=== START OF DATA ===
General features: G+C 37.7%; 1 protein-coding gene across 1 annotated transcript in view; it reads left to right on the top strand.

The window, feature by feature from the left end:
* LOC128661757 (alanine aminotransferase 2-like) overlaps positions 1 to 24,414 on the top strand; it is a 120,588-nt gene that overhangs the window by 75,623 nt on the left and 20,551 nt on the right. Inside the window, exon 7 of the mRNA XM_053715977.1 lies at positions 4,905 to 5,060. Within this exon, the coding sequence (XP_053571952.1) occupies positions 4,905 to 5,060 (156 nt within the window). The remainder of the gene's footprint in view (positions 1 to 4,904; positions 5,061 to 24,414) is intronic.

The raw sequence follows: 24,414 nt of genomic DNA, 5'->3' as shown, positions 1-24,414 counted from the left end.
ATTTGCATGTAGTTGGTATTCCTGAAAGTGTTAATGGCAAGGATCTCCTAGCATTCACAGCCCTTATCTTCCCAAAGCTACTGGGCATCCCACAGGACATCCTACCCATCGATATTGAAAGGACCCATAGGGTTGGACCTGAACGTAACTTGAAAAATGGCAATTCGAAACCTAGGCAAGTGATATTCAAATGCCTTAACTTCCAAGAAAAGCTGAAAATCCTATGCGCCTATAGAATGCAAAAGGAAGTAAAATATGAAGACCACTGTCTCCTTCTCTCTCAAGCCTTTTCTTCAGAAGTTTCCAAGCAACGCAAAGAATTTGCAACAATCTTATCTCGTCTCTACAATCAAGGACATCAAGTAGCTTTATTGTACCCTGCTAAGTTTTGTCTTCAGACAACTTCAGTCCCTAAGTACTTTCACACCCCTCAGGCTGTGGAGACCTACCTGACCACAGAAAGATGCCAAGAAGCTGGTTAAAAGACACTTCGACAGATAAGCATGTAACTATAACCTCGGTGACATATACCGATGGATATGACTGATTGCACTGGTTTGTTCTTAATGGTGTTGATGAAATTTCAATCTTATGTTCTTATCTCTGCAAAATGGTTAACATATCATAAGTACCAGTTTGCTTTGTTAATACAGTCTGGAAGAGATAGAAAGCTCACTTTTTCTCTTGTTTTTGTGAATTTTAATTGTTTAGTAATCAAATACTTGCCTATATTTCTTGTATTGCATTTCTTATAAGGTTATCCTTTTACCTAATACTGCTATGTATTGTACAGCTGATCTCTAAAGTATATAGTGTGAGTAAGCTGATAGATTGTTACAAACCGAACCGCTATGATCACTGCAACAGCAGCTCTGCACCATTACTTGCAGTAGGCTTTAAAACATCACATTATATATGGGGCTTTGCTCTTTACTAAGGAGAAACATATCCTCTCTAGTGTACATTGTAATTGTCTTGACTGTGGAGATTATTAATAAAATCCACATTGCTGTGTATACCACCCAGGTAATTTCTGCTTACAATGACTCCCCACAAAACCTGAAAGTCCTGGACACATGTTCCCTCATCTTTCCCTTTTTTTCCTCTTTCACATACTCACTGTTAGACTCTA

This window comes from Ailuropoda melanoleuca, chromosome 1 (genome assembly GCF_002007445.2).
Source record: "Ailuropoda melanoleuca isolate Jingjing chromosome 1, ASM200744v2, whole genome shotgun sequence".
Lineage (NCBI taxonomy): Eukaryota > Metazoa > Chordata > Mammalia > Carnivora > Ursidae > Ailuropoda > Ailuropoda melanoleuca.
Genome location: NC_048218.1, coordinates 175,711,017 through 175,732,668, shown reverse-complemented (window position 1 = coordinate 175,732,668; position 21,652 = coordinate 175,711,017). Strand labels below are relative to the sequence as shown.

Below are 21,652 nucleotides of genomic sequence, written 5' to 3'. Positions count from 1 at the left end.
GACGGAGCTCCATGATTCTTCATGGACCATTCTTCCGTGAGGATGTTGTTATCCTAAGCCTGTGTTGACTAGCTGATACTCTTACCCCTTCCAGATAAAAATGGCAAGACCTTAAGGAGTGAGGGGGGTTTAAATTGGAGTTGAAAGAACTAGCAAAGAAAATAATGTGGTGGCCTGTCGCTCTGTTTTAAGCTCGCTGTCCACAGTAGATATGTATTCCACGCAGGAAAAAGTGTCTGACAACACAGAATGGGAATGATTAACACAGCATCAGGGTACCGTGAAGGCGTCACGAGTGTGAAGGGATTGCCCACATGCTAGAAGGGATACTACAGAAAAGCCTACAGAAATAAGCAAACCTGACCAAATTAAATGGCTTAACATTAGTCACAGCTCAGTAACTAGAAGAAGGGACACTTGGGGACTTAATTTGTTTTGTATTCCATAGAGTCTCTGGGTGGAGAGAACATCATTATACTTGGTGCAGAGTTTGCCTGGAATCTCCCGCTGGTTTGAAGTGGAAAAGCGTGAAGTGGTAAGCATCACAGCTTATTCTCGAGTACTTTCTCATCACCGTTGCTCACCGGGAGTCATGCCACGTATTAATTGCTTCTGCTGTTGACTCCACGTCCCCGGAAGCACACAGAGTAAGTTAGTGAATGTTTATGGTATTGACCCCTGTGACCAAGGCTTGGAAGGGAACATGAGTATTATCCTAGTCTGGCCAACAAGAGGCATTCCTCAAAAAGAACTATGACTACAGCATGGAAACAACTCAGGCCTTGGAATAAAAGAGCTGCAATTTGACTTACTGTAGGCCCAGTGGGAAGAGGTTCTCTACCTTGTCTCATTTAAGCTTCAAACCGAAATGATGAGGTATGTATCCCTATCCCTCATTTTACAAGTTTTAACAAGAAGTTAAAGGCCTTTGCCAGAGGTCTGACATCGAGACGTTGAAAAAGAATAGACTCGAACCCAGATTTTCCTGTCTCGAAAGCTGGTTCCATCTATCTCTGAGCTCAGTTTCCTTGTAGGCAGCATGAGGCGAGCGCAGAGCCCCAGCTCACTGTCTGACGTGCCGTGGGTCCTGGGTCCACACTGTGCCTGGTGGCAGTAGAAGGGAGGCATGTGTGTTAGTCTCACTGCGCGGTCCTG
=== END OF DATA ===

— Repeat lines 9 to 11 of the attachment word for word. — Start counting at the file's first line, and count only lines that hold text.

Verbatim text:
Genome location: NC_048218.1, coordinates 175,711,017 through 175,732,668, shown reverse-complemented (window position 1 = coordinate 175,732,668; position 21,652 = coordinate 175,711,017). Strand labels below are relative to the sequence as shown.

Below are 21,652 nucleotides of genomic sequence, written 5' to 3'. Positions count from 1 at the left end.
GACGGAGCTCCATGATTCTTCATGGACCATTCTTCCGTGAGGATGTTGTTATCCTAAGCCTGTGTTGACTAGCTGATACTCTTACCCCTTCCAGATAAAAATGGCAAGACCTTAAGGAGTGAGGGGGGTTTAAATTGGAGTTGAAAGAACTAGCAAAGAAAATAATGTGGTGGCCTGTCGCTCTGTTTTAAGCTCGCTGTCCACAGTAGATATGTATTCCACGCAGGAAAAAGTGTCTGACAACACAGAATGGGAATGATTAACACAGCATCAGGGTACCGTGAAGGCGTCACGAGTGTGAAGGGATTGCCCACATGCTAGAAGGGATACTACAGAAAAGCCTACAGAAATAAGCAAACCTGACCAAATTAAATGGCTTAACATTAGTCACAGCTCAGTAACTAGAAGAAGGGACACTTGGGGACTTAATTTGTTTTGTATTCCATAGAGTCTCTGGGTGGAGAGAACATCATTATACTTGGTGCAGAGTTTGCCTGGAATCTCCCGCTGGTTTGAAGTGGAAAAGCGTGAAGTGGTAAGCATCACAGCTTATTCTCGAGTACTTTCTCATCACCGTTGCTCACCGGGAGTCATGCCACGTATTAATTGCTTCTGCTGTTGACTCCACGTCCCCGGAAGCACACAGAGTAAGTTAGTGAATGTTTATGGTATTGACCCCTGTGACCAAGGCTTGGAAGGGAACATGAGTATTATCCTAGTCTGGCCAACAAGAGGCATTCCTCAAAAAGAACTATGACTACAGCATGGAAACAACTCAGGCCTTGGAATAAAAGAGCTGCAATTTGACTTACTGTAGGCCCAGTGGGAAGAGGTTCTCTACCTTGTCTCATTTAAGCTTCAAACCGAAATGATGAGGTATGTATCCCTATCCCTCATTTTACAAGTTTTAACAAGAAGTTAAAGGCCTTTGCCAGAGGTCTGACATCGAGACGTTGAAAAAGAATAGACTCGAACCCAGATTTTCCTGTCTCGAAAGCTGGTTCCATCTATCTCTGAGCTCAGTTTCCTTGTAGGCAGCATGAGGCGAGCGCAGAGCCCCAGCTCACTGTCTGACGTGCCGTGGGTCCTGGGTCCACACTGTGCCTGGTGGCAGTAGAAGGGAGGCATGTGTGTTAGTCTCACTGCGCGGTCCTG